Posts Tagged ‘middle class’

Elizabeth Warren Predicted The Financial Collapse Back In 2004


Elizabeth Warren,  a Harvard Law Professor and the current chairwoman of the Congressional Oversight Committee in charge of overseeing usage of the TARP bailout funds, predicted the financial collapse long before anyone else was talking about it.

In this 2004 interview with Dean Lawrence R. Velvel where she discusses her book, The Two Income Trap,  she reveals the instability that pervades the lives of most middle class Americans and why so many end up in Bankruptcy court. She says that in order to keep up with the expenses, people with median incomes have been forced to borrow and borrow. Why? Because the median income in the United States is increasingly not enough to keep up with the cost of living. She talks about the fixed expenses that families have, such as the mortgage payment, health insurance, and educational expenses as having grown dramatically in the last generation. It is important to understand, here, that, these fixed expenses can’t be cut back.  That’s why they’re called “fixed expenses.”


The Over-Consumption Myth Is Keeping Us From Enacting Meaningful Financial Services Reform

Despite the persistent rhetoric that people in financial trouble deserve to be there because they made poor choices and now must face the consequences of those choices, the real story behind why so many American families are riding the edge of financial devastation is not as simple as that.

As Elizabeth Warren explains in her paper entitled the Over-Consumption Myth,  the average middle class family carries more debt than it did a generation ago. However, this debt is not due to overspending on frivolous items such as designer clothes, designer foods, or big screen televisions.


Elizabeth Warren On The Collapse of The Middle Class

My arm is hurting too much for me to type much today, so I bring you a video of a great talk by Elizabeth Warren, who currently is overseeing the TARP bailout and is a Harvard law professor. She’s a very smart woman who saw the financial collapse coming. It’s a bit long but worth a listen.


A Tale Of Three Families: Do Bad Decisions Lead To Financial Trouble?

A comment left on this entry by’s LaToya Irby got me to thinking about people in financial trouble and how they got there, leaving aside for the moment the catastrophic economy that we’re in today.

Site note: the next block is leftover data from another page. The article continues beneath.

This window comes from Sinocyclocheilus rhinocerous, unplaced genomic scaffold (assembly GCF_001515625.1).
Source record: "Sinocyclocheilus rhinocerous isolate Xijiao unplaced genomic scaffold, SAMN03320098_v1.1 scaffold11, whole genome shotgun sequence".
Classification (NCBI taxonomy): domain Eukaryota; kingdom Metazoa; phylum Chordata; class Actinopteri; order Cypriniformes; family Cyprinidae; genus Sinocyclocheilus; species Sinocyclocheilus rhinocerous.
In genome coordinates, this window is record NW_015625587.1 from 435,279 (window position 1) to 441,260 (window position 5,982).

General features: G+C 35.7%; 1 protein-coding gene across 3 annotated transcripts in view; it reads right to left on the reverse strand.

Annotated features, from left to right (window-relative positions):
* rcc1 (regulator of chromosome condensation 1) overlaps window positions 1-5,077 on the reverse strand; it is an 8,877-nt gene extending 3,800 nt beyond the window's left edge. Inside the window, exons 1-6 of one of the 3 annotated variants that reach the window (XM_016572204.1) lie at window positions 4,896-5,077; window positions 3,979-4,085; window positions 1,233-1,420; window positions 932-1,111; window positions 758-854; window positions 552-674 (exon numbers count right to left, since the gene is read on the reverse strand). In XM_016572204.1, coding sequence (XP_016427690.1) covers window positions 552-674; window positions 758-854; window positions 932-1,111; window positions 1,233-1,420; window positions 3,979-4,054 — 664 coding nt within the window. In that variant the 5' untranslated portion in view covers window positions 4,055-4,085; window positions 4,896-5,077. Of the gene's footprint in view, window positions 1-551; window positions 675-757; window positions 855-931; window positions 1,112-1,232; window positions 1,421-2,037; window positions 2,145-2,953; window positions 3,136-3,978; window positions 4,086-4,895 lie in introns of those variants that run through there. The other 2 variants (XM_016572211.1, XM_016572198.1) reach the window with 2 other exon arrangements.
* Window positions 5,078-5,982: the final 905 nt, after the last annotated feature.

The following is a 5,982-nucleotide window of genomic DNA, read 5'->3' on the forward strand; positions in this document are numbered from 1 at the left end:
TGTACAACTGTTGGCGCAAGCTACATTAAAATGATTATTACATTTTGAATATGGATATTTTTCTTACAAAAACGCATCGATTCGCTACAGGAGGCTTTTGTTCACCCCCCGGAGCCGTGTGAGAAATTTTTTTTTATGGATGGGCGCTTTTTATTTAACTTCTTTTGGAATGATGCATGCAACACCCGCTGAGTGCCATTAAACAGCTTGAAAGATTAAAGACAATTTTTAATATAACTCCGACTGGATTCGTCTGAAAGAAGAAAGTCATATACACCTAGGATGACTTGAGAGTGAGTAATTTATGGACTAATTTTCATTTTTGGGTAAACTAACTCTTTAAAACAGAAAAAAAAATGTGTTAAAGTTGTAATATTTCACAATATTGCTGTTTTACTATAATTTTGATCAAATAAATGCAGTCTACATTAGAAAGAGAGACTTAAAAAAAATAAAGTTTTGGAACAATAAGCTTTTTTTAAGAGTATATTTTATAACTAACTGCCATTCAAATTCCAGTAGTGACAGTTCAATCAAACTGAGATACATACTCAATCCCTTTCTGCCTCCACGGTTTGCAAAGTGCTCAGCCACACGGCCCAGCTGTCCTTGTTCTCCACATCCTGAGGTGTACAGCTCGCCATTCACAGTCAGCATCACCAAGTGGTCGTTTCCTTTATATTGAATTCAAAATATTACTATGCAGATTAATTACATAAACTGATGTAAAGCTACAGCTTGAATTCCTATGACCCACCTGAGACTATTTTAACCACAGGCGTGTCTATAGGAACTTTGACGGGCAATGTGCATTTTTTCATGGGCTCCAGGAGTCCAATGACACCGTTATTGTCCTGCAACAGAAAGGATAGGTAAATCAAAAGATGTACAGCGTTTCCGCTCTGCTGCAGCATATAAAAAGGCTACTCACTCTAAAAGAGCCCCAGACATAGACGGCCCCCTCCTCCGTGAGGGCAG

In the best of all worlds, no one would ever spend more than they can afford and everyone would be debt free. However, we know that the world is far from perfect and people often make financial decisions based on emotion and necessity.

Consider a young couple with a child living on minimum wage. The husband works two jobs and the wife works one, and together they earn enough money to live with a little extra to spare. They decide to use that little extra bit they’re able to pull in to save towards buying their child an Xbox 360 as a Christmas present. December rolls around and they have the money saved up when disaster strikes. The wife breaks her leg and is out of work for six to eight weeks. Their Xbox 360 fund suddenly becomes a lifeline, but Christmas is still coming and they still want to see their child’s face light up when he opens up his gifts to see that he has a new Xbox 360. The family buys the Xbox on a store credit card.

Then there’s the solidly middle class two earner family. Both parents work in good paying jobs and on that income, they’re able to afford a decent house in a nice neighborhood. They run small balances on their credit cards and are paying part of the tuition for one of their children who is in college and braces for their middle child. Everything is fine until the husband gets laid off. Suddenly, the family’s income is cut in half and they dig into their savings to continue to pay the bills that don’t stop coming simply because of a lost job. Time drags on and the husband can’t find work. His industry has gone under, but the bills keep coming. Now this family is relying on their credit cards to make ends meet.

Finally, there’s the family earning six figures. This family is among the affluent and well-to-do. They live in a large house in a gated community and drive expensive cars. Curiously, just like the middle class family and even like the poor family, when one of the breadwinners no longer has a job, what was a rosy financial picture starts looking dingy and grim.  Because this family had been affluent, there is room for cutting back and for making lifestyle changes to adjust for lower income. They sell their expensive cars and buy cheaper ones. They don’t spend as much money as they are used to. However, some of the bills of the affluent lifestyle remain and can’t be gotten rid of. Among these is the house with the now unaffordable mortgage payment. This once affluent family now faces foreclosure.

These stories are purely hypothetical, but hundreds of them play out daily in real life. In the first case, human emotion and the desire to make a child happy result in what to cold hard facts is an irrational financial choice. In the other cases, it is about continuing to pay the bills that continue to come in the mail even when the income to pay them is no longer there.

To suggest that people in financial trouble got there because of poor decision making is too simplistic. It is never that black or white. Emotions and circumstance play a role and one can’t predict what lies beyond the next turn down the road of life.

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